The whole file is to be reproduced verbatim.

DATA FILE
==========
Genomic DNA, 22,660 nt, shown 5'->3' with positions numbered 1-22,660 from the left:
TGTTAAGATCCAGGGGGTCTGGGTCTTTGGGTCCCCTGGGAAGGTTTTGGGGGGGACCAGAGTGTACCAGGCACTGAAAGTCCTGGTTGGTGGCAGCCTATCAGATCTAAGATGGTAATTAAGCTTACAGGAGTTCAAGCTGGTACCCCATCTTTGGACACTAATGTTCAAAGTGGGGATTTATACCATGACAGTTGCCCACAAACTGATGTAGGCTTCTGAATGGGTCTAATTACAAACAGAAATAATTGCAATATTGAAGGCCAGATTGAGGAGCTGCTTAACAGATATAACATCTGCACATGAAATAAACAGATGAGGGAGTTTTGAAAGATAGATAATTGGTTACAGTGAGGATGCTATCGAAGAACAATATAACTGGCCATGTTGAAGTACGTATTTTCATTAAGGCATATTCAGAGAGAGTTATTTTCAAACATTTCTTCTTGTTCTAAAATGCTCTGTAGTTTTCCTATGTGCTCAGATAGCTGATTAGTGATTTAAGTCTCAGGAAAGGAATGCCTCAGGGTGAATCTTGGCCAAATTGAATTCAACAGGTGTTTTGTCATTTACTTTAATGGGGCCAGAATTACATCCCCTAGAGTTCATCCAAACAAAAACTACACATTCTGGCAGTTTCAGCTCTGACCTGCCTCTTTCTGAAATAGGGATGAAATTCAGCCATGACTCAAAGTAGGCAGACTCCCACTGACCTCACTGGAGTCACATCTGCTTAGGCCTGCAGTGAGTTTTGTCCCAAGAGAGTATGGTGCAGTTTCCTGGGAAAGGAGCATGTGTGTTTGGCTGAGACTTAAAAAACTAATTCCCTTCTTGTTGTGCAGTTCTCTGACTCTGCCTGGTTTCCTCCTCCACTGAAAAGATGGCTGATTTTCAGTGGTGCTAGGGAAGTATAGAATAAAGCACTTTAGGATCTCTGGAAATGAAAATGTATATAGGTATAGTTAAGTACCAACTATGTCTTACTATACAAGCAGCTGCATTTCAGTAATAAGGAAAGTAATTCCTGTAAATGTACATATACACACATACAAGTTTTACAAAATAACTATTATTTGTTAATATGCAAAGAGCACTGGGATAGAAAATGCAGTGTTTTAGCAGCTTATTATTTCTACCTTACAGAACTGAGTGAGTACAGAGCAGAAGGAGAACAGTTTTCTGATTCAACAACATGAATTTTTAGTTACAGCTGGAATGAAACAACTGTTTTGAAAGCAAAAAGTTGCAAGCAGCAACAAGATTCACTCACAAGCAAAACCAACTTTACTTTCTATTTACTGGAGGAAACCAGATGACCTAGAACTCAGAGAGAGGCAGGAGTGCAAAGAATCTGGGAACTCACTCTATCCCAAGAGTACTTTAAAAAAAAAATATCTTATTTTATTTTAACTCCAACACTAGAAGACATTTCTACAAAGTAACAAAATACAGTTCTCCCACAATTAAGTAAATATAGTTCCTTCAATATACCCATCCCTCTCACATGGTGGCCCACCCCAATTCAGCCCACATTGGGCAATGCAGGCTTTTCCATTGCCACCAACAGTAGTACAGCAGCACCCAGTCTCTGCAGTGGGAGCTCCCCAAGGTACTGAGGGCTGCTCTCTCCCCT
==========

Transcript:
Genomic DNA, 22,660 nt, shown 5'->3' with positions numbered 1-22,660 from the left:
TGTTAAGATCCAGGGGGTCTGGGTCTTTGGGTCCCCTGGGAAGGTTTTGGGGGGGACCAGAGTGTACCAGGCACTGAAAGTCCTGGTTGGTGGCAGCCTATCAGATCTAAGATGGTAATTAAGCTTACAGGAGTTCAAGCTGGTACCCCATCTTTGGACACTAATGTTCAAAGTGGGGATTTATACCATGACAGTTGCCCACAAACTGATGTAGGCTTCTGAATGGGTCTAATTACAAACAGAAATAATTGCAATATTGAAGGCCAGATTGAGGAGCTGCTTAACAGATATAACATCTGCACATGAAATAAACAGATGAGGGAGTTTTGAAAGATAGATAATTGGTTACAGTGAGGATGCTATCGAAGAACAATATAACTGGCCATGTTGAAGTACGTATTTTCATTAAGGCATATTCAGAGAGAGTTATTTTCAAACATTTCTTCTTGTTCTAAAATGCTCTGTAGTTTTCCTATGTGCTCAGATAGCTGATTAGTGATTTAAGTCTCAGGAAAGGAATGCCTCAGGGTGAATCTTGGCCAAATTGAATTCAACAGGTGTTTTGTCATTTACTTTAATGGGGCCAGAATTACATCCCCTAGAGTTCATCCAAACAAAAACTACACATTCTGGCAGTTTCAGCTCTGACCTGCCTCTTTCTGAAATAGGGATGAAATTCAGCCATGACTCAAAGTAGGCAGACTCCCACTGACCTCACTGGAGTCACATCTGCTTAGGCCTGCAGTGAGTTTTGTCCCAAGAGAGTATGGTGCAGTTTCCTGGGAAAGGAGCATGTGTGTTTGGCTGAGACTTAAAAAACTAATTCCCTTCTTGTTGTGCAGTTCTCTGACTCTGCCTGGTTTCCTCCTCCACTGAAAAGATGGCTGATTTTCAGTGGTGCTAGGGAAGTATAGAATAAAGCACTTTAGGATCTCTGGAAATGAAAATGTATATAGGTATAGTTAAGTACCAACTATGTCTTACTATACAAGCAGCTGCATTTCAGTAATAAGGAAAGTAATTCCTGTAAATGTACATATACACACATACAAGTTTTACAAAATAACTATTATTTGTTAATATGCAAAGAGCACTGGGATAGAAAATGCAGTGTTTTAGCAGCTTATTATTTCTACCTTACAGAACTGAGTGAGTACAGAGCAGAAGGAGAACAGTTTTCTGATTCAACAACATGAATTTTTAGTTACAGCTGGAATGAAACAACTGTTTTGAAAGCAAAAAGTTGCAAGCAGCAACAAGATTCACTCACAAGCAAAACCAACTTTACTTTCTATTTACTGGAGGAAACCAGATGACCTAGAACTCAGAGAGAGGCAGGAGTGCAAAGAATCTGGGAACTCACTCTATCCCAAGAGTACTTTAAAAAAAAAATATCTTATTTTATTTTAACTCCAACACTAGAAGACATTTCTACAAAGTAACAAAATACAGTTCTCCCACAATTAAGTAAATATAGTTCCTTCAATATACCCATCCCTCTCACATGGTGGCCCACCCCAATTCAGCCCACATTGGGCAATGCAGGCTTTTCCATTGCCACCAACAGTAGTACAGCAGCACCCAGTCTCTGCAGTGGGAGCTCCCCAAGGTACTGAGGGCTGCTCTCTCCCCT